• The encoder contains covenant layers followed by pooling operation. It is used to extract factors in the image. 
  • The decoder uses transposed convolution to permit localization, and it is a fully connected network of layers.
Figure 5: Encoder & Decoder in U-NET

  U-NET Architecture

U-NET architecture looks like the letter” ”U’ which derives its name. 

Figure 6. U-NET Architecture (example for 32×32 pixels in the lowest resolution). Each blue box corresponds to a multi-channel feature map. The number of channels is denoted on top of the box. The x-y-size is provided at the lower-left edge of the box. White boxes represent copied feature maps. The arrows denote the different operations

This architecture consists of three sections: 

  • Contraction – Each block takes an input applied to two 3×3 convolution layers, followed by a 2×2 max pooling. The number of feature maps gets doubled at each pooling layer.

Figure 6. Contracting Path

  • BottleneckThe bottleneck layer uses two 3X3 convolution layers and a 2X2 up convolution layer. It mediates between the contraction layer and the expansion layer.

Figure 7. Bottleneck Path

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  • Expansion sectionThe expansion Section is the heart of this architecture; it consists of several expansion blocks with each block passing the input to two 3×3 Conv layers and a 2×2 upsampling layer that halves the number of feature channels

Deep Learning Applications in Healthcare:

  • Medical Imaging: Medical imaging techniques such as MRI scans, CT scans, ECG, are used to diagnose dreadful diseases such as heart disease, cancer, brain tumor. Hence, deep learning helps doctors analyze diseases better and provide patients with appropriate treatment.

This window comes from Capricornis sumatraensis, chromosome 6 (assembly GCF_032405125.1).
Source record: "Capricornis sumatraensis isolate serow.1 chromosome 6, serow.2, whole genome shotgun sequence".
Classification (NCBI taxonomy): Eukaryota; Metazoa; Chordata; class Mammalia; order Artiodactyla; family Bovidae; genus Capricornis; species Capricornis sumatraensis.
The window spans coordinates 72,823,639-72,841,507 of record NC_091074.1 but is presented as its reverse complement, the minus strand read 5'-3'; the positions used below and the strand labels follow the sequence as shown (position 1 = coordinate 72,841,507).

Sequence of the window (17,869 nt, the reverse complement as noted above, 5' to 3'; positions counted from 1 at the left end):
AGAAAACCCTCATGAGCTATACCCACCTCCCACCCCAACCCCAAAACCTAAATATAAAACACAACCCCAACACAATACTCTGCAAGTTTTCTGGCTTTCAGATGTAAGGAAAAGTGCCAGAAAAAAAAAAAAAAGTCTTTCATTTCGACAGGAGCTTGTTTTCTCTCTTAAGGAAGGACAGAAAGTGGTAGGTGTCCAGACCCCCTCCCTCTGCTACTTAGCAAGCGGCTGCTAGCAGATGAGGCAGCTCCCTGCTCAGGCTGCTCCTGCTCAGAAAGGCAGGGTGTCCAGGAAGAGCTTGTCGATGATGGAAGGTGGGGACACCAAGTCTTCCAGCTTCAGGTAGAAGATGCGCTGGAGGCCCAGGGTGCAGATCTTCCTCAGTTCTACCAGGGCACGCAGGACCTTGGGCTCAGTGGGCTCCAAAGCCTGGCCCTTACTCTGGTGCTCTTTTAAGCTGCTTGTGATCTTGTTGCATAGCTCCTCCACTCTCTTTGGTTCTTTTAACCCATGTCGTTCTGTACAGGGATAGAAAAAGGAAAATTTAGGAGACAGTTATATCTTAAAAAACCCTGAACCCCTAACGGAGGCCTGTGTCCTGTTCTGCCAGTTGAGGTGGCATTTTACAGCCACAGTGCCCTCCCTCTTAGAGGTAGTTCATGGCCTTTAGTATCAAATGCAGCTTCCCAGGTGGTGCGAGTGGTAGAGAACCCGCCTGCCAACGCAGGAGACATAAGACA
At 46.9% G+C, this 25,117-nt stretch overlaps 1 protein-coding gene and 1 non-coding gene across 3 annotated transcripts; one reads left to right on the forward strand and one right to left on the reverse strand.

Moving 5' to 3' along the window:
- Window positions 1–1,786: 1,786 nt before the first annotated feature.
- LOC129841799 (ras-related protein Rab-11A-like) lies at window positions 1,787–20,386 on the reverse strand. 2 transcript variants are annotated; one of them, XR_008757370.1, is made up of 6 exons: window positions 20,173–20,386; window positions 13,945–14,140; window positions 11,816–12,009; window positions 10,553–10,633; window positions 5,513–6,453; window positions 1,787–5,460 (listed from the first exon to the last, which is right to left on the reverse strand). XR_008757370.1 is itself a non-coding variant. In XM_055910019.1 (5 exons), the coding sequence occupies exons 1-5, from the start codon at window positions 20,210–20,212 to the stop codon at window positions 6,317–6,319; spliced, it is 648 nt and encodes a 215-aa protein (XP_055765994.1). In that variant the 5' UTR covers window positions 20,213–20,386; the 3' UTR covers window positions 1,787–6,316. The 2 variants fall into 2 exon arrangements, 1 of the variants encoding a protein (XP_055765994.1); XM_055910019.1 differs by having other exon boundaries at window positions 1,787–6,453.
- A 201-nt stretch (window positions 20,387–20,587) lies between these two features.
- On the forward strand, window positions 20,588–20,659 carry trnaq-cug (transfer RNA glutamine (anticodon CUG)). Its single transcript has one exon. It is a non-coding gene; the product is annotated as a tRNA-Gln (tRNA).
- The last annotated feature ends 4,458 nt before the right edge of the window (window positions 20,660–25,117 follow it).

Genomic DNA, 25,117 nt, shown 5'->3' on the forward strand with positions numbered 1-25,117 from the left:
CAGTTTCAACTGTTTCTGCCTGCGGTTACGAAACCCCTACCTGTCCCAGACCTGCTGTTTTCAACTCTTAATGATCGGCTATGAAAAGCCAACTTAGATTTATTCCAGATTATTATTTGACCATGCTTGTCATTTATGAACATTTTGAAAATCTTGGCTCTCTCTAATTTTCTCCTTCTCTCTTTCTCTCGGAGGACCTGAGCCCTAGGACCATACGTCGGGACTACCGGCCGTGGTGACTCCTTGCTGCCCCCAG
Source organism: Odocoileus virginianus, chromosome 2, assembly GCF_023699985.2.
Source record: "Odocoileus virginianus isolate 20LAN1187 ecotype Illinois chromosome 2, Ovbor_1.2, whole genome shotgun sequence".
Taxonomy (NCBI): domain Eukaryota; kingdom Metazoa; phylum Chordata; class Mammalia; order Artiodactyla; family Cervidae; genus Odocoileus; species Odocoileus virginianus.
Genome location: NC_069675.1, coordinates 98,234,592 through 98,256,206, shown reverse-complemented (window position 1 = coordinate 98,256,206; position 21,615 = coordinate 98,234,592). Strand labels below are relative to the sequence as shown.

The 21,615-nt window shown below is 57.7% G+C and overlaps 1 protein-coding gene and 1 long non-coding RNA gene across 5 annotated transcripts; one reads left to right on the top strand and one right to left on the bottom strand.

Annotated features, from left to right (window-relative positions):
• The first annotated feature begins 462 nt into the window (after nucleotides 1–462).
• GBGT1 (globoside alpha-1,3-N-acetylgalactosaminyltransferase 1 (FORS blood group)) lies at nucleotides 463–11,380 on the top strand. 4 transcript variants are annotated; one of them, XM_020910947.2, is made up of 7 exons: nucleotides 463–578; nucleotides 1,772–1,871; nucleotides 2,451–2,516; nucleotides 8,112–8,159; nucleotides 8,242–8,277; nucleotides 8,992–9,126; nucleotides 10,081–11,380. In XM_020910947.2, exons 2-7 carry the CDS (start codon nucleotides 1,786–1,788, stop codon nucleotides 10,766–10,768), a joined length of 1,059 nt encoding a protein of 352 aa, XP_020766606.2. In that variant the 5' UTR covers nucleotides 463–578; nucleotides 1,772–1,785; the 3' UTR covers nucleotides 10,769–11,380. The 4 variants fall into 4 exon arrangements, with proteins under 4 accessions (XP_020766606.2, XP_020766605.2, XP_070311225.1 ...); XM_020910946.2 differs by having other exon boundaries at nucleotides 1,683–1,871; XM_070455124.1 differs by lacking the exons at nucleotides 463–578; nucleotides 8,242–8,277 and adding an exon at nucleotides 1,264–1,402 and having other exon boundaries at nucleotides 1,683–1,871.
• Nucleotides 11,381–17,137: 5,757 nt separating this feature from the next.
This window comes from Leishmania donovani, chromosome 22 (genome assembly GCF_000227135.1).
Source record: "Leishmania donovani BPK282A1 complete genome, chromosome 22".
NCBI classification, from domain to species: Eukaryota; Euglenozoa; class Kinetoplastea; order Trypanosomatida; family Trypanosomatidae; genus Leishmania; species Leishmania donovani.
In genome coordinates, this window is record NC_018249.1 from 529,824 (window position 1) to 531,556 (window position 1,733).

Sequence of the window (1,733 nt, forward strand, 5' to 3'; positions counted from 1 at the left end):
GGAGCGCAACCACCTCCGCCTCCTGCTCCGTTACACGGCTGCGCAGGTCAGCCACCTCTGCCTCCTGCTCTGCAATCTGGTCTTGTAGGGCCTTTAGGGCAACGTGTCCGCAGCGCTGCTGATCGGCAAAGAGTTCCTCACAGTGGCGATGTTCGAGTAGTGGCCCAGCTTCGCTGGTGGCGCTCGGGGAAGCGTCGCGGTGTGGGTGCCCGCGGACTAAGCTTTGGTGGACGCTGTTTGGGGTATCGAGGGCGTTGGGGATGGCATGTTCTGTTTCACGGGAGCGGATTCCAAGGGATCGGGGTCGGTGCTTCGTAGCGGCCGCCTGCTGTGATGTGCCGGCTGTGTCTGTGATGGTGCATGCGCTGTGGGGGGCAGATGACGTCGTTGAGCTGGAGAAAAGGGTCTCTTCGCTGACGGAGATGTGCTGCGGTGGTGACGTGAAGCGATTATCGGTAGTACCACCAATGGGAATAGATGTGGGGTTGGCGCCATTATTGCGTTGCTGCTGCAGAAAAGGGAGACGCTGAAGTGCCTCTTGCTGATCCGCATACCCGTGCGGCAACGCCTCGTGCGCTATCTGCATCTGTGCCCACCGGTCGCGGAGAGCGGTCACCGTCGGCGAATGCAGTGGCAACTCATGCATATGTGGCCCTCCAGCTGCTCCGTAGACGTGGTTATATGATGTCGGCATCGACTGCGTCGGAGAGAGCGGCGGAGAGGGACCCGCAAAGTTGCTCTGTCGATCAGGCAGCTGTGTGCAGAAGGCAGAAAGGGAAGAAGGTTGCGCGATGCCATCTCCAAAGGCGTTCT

• BioMedical Image Diagnosis: Now machines do augment analysis performed by radiologists, it reduces the time required to run diagnostic tests
Figure 8. Expansion Path
  • Alzheimer’s disease: Alzheimer’s is one of the most significant challenges that the medical industry faces. Deep learning techniques are used to detect ” Alzheimer’s disease at an early stage.
Figure 9. Source: Google Images
Pros of U-NET
  • It can be used for any reasonable image masking task
  • High accuracy is given proper training, adequate dataset, and training time
  • This architecture is input image size agnostic since it does not contain fully connected layers
Cons of U-NET
  • It takes a significant amount of time since it has so many layers. 
  • Requires relatively high GPU memory footprint for larger images

Conclusion

U-NET architecture can be used for image localization, which helps in predicting the image pixel by pixel. It also achieves good performance on very different biomedical segmentation applications. The author of U-net claims in his paper that the network is strong enough to make good predictions based on even fewer data sets by using excessive data augmentation techniques.